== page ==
In a recent study posted to the medRxiv* preprint server, researchers compared the viral loads of severe acute respiratory syndrome coronavirus 2 (SARS-CoV-2) Omicron BA.5 and BA.2 sublineages.
In January 2022, the number of SARS-CoV-2 Omicron-infected patients rapidly increased in Tokyo, Japan. After BA.2 replaced BA.1 as the predominant strain in April 2022, the number of patients gradually declined. However, the infection rate of the sublineage BA.5 suddenly rose, and by July 2022, BA.5 had completely replaced BA.2. Although this phenomenon has been reported all around the world, its cause is still unknown. Therefore, it is important to look into the factors that make BA.5 more contagious than BA.1 and BA.2.
About the study
In the present study, researchers compared the virus copy number corresponding to infection samples from patients with SARS-CoV-2 Omicron BA.1, BA.2, and BA.5 sublineage infections.
Polymerase chain reaction (PCR) testing was used to detect 774 coronavirus disease 2019 (COVID-19) patients who visited the Tokyo Medical and Dental University (TMDU) hospital between 1 February 2021 and 31 August 2022. Samples from nasopharyngeal swabs were collected during the patient's initial outpatient visit. In this investigation, the first sample was collected from each patient. Reverse transcription-quantitative PCR (RT-qPCR) was used to determine the SARS-CoV-2 copy numbers in the samples without ribonucleic acid (RNA) purification. Applying the threshold cycle numbers corresponding to each specimen to the calibration line of the reference samples having known concentration facilitated the calculation of the copy number per 1 L sample.
The melting curve of the PCR products was analyzed to identify the variations and sublineage types present. Additionally, the team extracted RNA from the swab samples. For E484K, L452R, N501Y, and S371L/S373P, reverse transcription-PCR was conducted with fluorescently labeled probes and primers. Furthermore, melting temperatures (Tm) estimated with melting curve analysis defined the variant and sublineage types. One-fifth of the samples were used for whole-genome sequencing (WGS) to confirm the sublineage types and variants identified using PCR.
In the study, 774 samples in total were examined. In the PCR samples, the S371L/S373P probe was employed to differentiate between SARS-CoV-2 Omicron BA.1 and BA.2/BA.4/BA.5 and other Omicron variants. The team found that all of the samples that produced PCR results were Omicron variants. The samples from the test period did not contain any of the Alpha or Delta variants.
In particular, 215 samples had the mutations 501Y, 484A, 452L, and 371L/373P, referred to as BA.1, whereas 184 samples had the mutations 501Y, 484A, 452L, and 371F/373P, referred to as BA.2. Individuals belonging to the BA.2 cohort, six BA.2.12.1 samples having 501Y, 484A, 452Q, and 371F/373P mutations, as well as ten unidentified BA.2 samples having 501Y, 484A, 452M, and 371F/373P mutations.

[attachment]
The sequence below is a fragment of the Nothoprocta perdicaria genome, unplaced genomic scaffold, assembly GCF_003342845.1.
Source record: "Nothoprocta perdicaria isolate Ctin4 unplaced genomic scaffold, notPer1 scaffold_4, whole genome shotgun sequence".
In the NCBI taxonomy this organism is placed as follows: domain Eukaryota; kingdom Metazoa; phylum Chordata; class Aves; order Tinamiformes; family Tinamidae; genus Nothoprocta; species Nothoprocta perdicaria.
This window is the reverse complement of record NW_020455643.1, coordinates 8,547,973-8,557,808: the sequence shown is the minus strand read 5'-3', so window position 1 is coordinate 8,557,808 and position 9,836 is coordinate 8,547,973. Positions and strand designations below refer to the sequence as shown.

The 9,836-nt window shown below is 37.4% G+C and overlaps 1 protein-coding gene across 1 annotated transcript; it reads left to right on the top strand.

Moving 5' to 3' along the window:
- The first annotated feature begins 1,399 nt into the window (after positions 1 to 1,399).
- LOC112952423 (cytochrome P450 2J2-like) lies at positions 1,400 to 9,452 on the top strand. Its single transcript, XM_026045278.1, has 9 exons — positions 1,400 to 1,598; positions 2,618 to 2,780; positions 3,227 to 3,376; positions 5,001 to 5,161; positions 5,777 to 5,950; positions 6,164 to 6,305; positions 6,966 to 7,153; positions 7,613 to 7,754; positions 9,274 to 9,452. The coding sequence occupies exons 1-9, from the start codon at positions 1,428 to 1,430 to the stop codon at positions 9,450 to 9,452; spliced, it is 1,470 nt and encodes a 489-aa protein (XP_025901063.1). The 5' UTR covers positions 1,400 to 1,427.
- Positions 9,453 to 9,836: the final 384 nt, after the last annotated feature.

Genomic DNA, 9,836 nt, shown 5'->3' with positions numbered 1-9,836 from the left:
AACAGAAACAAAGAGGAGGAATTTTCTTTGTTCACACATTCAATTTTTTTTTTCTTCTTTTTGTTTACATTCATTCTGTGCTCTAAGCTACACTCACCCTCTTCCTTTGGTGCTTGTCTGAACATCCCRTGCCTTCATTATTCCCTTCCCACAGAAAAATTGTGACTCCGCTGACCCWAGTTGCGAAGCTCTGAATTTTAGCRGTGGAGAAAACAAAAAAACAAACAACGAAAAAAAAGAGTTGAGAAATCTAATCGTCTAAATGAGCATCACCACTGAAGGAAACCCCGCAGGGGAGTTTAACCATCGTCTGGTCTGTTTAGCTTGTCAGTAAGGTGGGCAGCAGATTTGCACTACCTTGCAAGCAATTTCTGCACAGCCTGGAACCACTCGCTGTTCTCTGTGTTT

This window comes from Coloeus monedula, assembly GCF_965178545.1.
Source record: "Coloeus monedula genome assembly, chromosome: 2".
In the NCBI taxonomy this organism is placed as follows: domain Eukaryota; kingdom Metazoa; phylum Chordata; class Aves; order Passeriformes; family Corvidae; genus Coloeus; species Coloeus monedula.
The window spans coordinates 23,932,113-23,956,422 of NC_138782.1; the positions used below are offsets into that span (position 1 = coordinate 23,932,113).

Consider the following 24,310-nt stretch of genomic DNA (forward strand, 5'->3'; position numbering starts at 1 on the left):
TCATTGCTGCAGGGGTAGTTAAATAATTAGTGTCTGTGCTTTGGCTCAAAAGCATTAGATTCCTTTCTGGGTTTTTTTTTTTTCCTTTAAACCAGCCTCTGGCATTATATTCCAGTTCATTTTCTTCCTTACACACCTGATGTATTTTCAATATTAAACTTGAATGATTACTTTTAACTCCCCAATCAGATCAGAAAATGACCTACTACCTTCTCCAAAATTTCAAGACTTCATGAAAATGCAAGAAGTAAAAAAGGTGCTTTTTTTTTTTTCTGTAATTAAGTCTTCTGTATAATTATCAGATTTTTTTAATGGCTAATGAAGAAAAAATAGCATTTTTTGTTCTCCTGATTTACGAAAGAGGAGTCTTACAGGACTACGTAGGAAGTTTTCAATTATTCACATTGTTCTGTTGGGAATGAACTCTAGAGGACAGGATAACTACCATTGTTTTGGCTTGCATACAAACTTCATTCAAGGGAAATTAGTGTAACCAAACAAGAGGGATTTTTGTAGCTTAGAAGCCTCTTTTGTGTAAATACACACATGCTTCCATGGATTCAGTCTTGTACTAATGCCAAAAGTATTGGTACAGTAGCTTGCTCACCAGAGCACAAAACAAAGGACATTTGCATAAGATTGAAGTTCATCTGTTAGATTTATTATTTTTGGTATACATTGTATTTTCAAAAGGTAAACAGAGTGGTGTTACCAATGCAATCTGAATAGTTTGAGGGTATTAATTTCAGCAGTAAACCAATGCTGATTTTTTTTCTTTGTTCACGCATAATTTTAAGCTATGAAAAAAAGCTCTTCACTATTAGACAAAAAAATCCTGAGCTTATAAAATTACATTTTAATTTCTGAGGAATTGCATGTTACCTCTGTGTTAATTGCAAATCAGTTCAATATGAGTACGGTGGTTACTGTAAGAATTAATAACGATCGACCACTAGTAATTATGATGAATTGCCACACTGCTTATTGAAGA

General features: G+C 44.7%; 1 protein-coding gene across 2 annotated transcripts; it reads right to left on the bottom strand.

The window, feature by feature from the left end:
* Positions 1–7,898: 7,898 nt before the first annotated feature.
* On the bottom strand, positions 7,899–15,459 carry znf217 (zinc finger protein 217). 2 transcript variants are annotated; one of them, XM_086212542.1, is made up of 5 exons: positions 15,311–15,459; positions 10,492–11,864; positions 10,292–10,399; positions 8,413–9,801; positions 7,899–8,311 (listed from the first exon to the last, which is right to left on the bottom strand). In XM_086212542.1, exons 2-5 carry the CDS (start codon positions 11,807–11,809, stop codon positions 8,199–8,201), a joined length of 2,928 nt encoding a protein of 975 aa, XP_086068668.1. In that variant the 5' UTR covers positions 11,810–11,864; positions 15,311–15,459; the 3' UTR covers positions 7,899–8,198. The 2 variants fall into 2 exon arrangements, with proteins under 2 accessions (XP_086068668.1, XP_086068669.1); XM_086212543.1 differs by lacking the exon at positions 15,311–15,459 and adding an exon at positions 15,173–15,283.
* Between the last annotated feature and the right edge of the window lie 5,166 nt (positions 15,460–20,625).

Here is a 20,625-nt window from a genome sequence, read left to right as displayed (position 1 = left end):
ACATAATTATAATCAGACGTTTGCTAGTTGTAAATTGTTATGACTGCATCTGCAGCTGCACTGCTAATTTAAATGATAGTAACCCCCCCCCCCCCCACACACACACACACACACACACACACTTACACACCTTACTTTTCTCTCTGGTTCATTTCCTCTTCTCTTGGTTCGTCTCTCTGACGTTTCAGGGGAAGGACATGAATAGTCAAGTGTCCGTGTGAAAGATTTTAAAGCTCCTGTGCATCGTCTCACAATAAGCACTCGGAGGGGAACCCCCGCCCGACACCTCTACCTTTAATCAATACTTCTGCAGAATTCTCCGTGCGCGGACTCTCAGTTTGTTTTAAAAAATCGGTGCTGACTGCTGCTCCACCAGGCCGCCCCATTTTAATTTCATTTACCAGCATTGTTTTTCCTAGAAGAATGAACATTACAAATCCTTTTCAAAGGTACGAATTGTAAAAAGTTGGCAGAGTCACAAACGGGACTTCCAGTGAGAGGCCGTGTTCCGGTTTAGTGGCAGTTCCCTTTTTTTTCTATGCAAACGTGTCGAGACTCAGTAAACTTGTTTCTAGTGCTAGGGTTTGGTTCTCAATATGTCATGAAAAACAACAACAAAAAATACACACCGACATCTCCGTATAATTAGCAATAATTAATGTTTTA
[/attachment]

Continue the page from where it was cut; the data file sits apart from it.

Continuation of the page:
Furthermore, the variant PCR used in this investigation discovered 290 positive samples having 501Y, 484A, 452R, and 371F/373P mutations and were categorized as BA.5. Viruses of sublineage BA.5 also possess the F486V mutation. Due to this mutation, the Tm of the E484K probe changed to 37 °C, whereas the Tm of the BA.2 samples having 484A and 486F mutations remained consistent at 40 °C.
The genotyping results were similar to those resulting from PCR. The samples containing 501Y, 486V, 484A, 452R, and 371F/373P were classified as BA.5 in the subsequent analysis because WGS analysis did not detect the BA.4 sublineage in the samples. Furthermore, BA2.754 was not detected by the WGS analysis either. Although the distribution of copy numbers for BA.1, BA.2, and BA.5 sublineages were widely scattered, contrary to predictions, the copy numbers observed in BA.5 cases were lower than those in BA.2 cases. The BA.5 and BA.1 cases, as well as the BA.2 and BA.1 cases, did not significantly differ from one another.
Overall, the study findings highlighted that compared to the viral loads displayed by earlier variants and sublineages, Omicron BA.5's enhanced infectivity is not primarily due to a higher viral burden. To restrict the spread of COVID-19, future research must investigate the specific mechanism underlying the high infectivity of SARS-CoV-2 variants.
medRxiv publishes preliminary scientific reports that are not peer-reviewed and, therefore, should not be regarded as conclusive, guide clinical practice/health-related behavior, or treated as established information.
- Yuna Takatsuki, Yuta Takahashi, Jun Nakajima, Yumi Iwasaki, Katsutoshi Nagano, Chihiro Tani-Sassa, Sonoka Yuasa, Saki Kanehira, Kazunari Sonobe, Yoko Nukui, Hiroaki Takeuchi, Kousuke Tanimoto, Yukie Tanaka, Akinori Kimura, Naoya Ichimura, Shuji Tohda. (2022). Viral load of SARS-CoV-2 Omicron BA.5 is lower than that of BA.2 despite the higher infectivity of BA.5. medRxiv. doi: https://doi.org/10.1101/2022.10.25.22281427 https://www.medrxiv.org/content/10.1101/2022.10.25.22281427v1
Posted in: Medical Science News | Medical Research News | Disease/Infection News
Tags: Coronavirus, Coronavirus Disease COVID-19, covid-19, Genome, Genotyping, Hospital, Mutation, Nasopharyngeal, Omicron, Polymerase, Polymerase Chain Reaction, Research, Respiratory, Ribonucleic Acid, RNA, SARS, SARS-CoV-2, Severe Acute Respiratory, Severe Acute Respiratory Syndrome, Syndrome, Transcription, Virus
Bhavana Kunkalikar is a medical writer based in Goa, India. Her academic background is in Pharmaceutical sciences and she holds a Bachelor's degree in Pharmacy. Her educational background allowed her to foster an interest in anatomical and physiological sciences. Her college project work based on ‘The manifestations and causes of sickle cell anemia’ formed the stepping stone to a life-long fascination with human pathophysiology.
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